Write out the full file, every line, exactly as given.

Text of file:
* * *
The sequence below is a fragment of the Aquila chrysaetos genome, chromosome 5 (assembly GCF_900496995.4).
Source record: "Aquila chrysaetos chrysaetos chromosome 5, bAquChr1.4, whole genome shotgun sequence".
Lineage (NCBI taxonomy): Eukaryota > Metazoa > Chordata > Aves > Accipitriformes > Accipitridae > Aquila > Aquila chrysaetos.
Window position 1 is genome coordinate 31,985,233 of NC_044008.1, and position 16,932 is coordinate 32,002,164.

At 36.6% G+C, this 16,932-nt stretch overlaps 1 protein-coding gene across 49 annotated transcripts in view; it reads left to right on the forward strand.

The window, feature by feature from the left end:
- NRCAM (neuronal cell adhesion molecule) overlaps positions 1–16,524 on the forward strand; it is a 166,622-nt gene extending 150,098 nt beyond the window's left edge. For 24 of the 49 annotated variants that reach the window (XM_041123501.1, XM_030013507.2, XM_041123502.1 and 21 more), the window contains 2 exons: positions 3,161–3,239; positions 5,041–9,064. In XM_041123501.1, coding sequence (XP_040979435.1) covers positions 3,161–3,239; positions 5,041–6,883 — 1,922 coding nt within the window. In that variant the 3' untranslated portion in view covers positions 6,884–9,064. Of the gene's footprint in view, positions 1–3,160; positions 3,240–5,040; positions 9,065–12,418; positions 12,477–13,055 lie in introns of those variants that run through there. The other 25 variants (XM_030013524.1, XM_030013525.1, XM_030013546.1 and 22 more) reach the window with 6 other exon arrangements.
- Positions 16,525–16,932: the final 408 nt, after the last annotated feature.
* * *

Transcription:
The sequence below is a fragment of the Aquila chrysaetos genome, chromosome 5 (assembly GCF_900496995.4).
Source record: "Aquila chrysaetos chrysaetos chromosome 5, bAquChr1.4, whole genome shotgun sequence".
Lineage (NCBI taxonomy): Eukaryota > Metazoa > Chordata > Aves > Accipitriformes > Accipitridae > Aquila > Aquila chrysaetos.
Window position 1 is genome coordinate 31,985,233 of NC_044008.1, and position 16,932 is coordinate 32,002,164.

At 36.6% G+C, this 16,932-nt stretch overlaps 1 protein-coding gene across 49 annotated transcripts in view; it reads left to right on the forward strand.

The window, feature by feature from the left end:
- NRCAM (neuronal cell adhesion molecule) overlaps positions 1–16,524 on the forward strand; it is a 166,622-nt gene extending 150,098 nt beyond the window's left edge. For 24 of the 49 annotated variants that reach the window (XM_041123501.1, XM_030013507.2, XM_041123502.1 and 21 more), the window contains 2 exons: positions 3,161–3,239; positions 5,041–9,064. In XM_041123501.1, coding sequence (XP_040979435.1) covers positions 3,161–3,239; positions 5,041–6,883 — 1,922 coding nt within the window. In that variant the 3' untranslated portion in view covers positions 6,884–9,064. Of the gene's footprint in view, positions 1–3,160; positions 3,240–5,040; positions 9,065–12,418; positions 12,477–13,055 lie in introns of those variants that run through there. The other 25 variants (XM_030013524.1, XM_030013525.1, XM_030013546.1 and 22 more) reach the window with 6 other exon arrangements.
- Positions 16,525–16,932: the final 408 nt, after the last annotated feature.